What Do You Do if Your Mother Becomes Mentally Ill?
Mental illness can cause many challenges for aging adults, their families, and caregivers. It can make adapting to life changes more difficult, causing your mother to refuse home care, avoid the company of her caregiver, or say no to your decision to move her to an assisted-care facility.
Most common age-related concerns such as loneliness, grief, declining health, or the loss of freedom and independence can generate anxiety, depression, and other mental health issues.
Patients with dementia and mental illness usually don’t like being around others. The elderly with depression often feel sad and hopeless, cry, and show mood swings, agitated, or angry behavior.
Your mother may also feel overwhelmed, confused. Studies show that confusion is the most common cause of anger and aggression in people who have dementia.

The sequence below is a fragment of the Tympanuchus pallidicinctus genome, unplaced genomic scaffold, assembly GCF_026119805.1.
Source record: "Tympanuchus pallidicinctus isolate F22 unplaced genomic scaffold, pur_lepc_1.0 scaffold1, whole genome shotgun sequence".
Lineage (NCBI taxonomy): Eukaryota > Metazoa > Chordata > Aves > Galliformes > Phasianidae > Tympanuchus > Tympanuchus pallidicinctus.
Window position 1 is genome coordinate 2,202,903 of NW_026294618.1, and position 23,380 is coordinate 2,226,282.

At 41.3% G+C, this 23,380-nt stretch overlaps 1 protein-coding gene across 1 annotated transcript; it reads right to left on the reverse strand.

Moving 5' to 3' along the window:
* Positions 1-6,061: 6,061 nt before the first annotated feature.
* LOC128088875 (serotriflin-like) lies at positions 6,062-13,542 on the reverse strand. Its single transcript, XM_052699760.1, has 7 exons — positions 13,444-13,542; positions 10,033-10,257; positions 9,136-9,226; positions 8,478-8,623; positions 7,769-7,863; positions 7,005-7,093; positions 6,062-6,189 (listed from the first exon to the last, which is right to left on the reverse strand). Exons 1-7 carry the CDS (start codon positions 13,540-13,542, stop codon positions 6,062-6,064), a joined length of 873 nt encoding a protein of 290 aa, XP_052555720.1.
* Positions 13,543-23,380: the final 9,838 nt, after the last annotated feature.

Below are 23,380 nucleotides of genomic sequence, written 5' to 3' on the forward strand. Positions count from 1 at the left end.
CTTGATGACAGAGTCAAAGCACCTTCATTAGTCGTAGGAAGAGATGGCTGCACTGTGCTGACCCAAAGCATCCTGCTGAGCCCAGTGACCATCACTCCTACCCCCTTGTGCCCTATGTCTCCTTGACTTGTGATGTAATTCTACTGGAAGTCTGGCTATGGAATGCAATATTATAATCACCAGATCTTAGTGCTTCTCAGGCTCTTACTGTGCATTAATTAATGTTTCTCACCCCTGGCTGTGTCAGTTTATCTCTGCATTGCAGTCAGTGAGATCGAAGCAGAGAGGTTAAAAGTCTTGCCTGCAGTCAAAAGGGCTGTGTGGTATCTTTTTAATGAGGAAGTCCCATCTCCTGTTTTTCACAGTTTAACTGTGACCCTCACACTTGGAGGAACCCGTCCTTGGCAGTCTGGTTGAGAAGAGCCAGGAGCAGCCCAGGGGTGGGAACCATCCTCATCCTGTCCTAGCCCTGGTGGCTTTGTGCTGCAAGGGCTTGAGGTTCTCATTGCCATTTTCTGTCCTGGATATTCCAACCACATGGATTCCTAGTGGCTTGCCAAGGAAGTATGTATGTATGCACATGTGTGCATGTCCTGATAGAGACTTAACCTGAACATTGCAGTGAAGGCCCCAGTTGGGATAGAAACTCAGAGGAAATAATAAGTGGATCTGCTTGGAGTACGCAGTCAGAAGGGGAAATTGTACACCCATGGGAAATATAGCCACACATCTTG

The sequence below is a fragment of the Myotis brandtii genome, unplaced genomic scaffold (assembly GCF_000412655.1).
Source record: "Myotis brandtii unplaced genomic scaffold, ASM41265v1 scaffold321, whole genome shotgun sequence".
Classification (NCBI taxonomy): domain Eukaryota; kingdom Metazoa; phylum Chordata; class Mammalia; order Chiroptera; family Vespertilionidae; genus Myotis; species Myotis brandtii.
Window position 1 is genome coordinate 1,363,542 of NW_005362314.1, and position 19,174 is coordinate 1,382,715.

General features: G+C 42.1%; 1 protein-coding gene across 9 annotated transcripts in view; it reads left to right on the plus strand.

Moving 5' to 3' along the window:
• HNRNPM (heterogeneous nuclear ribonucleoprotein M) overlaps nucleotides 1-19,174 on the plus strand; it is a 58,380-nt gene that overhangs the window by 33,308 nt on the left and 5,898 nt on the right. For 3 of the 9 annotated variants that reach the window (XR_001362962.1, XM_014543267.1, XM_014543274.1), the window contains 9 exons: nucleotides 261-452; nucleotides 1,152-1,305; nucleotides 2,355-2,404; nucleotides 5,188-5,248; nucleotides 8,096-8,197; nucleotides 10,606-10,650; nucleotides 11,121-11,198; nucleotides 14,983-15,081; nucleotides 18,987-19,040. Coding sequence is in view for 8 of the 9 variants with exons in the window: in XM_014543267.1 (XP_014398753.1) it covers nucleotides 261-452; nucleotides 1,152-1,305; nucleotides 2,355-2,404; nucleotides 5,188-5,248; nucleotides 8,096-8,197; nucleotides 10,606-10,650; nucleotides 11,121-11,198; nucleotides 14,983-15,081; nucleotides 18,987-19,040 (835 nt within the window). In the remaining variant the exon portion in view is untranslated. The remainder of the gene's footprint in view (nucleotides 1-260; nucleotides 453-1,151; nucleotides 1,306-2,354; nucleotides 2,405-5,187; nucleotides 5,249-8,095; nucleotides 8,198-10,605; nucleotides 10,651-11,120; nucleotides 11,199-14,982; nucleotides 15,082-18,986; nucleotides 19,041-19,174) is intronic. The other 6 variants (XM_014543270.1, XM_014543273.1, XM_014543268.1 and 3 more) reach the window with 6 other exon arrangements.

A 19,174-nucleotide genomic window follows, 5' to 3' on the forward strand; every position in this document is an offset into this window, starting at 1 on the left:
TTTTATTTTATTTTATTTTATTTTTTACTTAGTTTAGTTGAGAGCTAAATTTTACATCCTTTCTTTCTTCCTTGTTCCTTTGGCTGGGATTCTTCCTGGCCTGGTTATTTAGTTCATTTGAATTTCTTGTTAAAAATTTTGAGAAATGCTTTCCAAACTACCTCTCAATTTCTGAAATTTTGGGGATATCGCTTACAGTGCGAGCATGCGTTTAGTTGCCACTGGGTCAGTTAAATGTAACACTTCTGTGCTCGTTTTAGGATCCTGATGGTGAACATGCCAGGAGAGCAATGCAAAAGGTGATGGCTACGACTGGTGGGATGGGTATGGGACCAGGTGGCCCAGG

Make sure to gather as much information about your mother’s mental illness as possible and ensure she takes her medication as prescribed.
Keep communication concise and friendly and be patient, supportive, and loving. Offer a listening ear and encourage your mother to express her feelings. Show that you there for her.
Handling mood swings and anger in dementia patients can be very hard, so don’t hesitate to seek professional support.
To avoid caregiver burnout, set the boundaries, and make self-care your priority. To manage caregiver stress, try some of the following:
- Practice mindfulness or relaxation
- Exercise regularly
- Stick to healthy sleep habits
- Eat nutritious foods
- Stay in touch with friends and family
- Join caregiver support groups
- Seek counseling